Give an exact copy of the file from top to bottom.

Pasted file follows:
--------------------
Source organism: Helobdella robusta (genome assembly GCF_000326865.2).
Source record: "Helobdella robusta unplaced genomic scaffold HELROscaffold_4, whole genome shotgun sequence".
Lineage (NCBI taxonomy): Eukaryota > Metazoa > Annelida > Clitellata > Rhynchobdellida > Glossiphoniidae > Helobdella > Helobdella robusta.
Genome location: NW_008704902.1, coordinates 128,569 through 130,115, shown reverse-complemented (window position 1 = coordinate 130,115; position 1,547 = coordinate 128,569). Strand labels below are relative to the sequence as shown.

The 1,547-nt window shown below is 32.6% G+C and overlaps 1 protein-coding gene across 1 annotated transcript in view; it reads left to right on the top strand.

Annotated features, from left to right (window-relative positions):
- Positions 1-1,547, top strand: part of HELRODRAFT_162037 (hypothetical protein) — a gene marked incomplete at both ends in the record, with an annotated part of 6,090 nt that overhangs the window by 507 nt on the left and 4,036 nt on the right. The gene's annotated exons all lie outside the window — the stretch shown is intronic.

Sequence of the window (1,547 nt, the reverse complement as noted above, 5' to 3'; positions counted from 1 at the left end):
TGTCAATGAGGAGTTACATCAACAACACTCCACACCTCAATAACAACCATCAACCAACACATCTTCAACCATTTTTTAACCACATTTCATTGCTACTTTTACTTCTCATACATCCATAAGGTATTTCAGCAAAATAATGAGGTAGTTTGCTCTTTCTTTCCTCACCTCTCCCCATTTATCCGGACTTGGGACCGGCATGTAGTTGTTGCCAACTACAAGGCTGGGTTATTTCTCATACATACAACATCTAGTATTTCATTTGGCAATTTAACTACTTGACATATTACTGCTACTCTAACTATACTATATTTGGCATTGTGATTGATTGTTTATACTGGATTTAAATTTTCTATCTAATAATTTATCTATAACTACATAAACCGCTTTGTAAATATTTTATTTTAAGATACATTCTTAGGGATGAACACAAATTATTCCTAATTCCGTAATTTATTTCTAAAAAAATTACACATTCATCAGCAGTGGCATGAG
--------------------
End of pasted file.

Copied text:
Source organism: Helobdella robusta (genome assembly GCF_000326865.2).
Source record: "Helobdella robusta unplaced genomic scaffold HELROscaffold_4, whole genome shotgun sequence".
Lineage (NCBI taxonomy): Eukaryota > Metazoa > Annelida > Clitellata > Rhynchobdellida > Glossiphoniidae > Helobdella > Helobdella robusta.
Genome location: NW_008704902.1, coordinates 128,569 through 130,115, shown reverse-complemented (window position 1 = coordinate 130,115; position 1,547 = coordinate 128,569). Strand labels below are relative to the sequence as shown.

The 1,547-nt window shown below is 32.6% G+C and overlaps 1 protein-coding gene across 1 annotated transcript in view; it reads left to right on the top strand.

Annotated features, from left to right (window-relative positions):
- Positions 1-1,547, top strand: part of HELRODRAFT_162037 (hypothetical protein) — a gene marked incomplete at both ends in the record, with an annotated part of 6,090 nt that overhangs the window by 507 nt on the left and 4,036 nt on the right. The gene's annotated exons all lie outside the window — the stretch shown is intronic.

Sequence of the window (1,547 nt, the reverse complement as noted above, 5' to 3'; positions counted from 1 at the left end):
TGTCAATGAGGAGTTACATCAACAACACTCCACACCTCAATAACAACCATCAACCAACACATCTTCAACCATTTTTTAACCACATTTCATTGCTACTTTTACTTCTCATACATCCATAAGGTATTTCAGCAAAATAATGAGGTAGTTTGCTCTTTCTTTCCTCACCTCTCCCCATTTATCCGGACTTGGGACCGGCATGTAGTTGTTGCCAACTACAAGGCTGGGTTATTTCTCATACATACAACATCTAGTATTTCATTTGGCAATTTAACTACTTGACATATTACTGCTACTCTAACTATACTATATTTGGCATTGTGATTGATTGTTTATACTGGATTTAAATTTTCTATCTAATAATTTATCTATAACTACATAAACCGCTTTGTAAATATTTTATTTTAAGATACATTCTTAGGGATGAACACAAATTATTCCTAATTCCGTAATTTATTTCTAAAAAAATTACACATTCATCAGCAGTGGCATGAG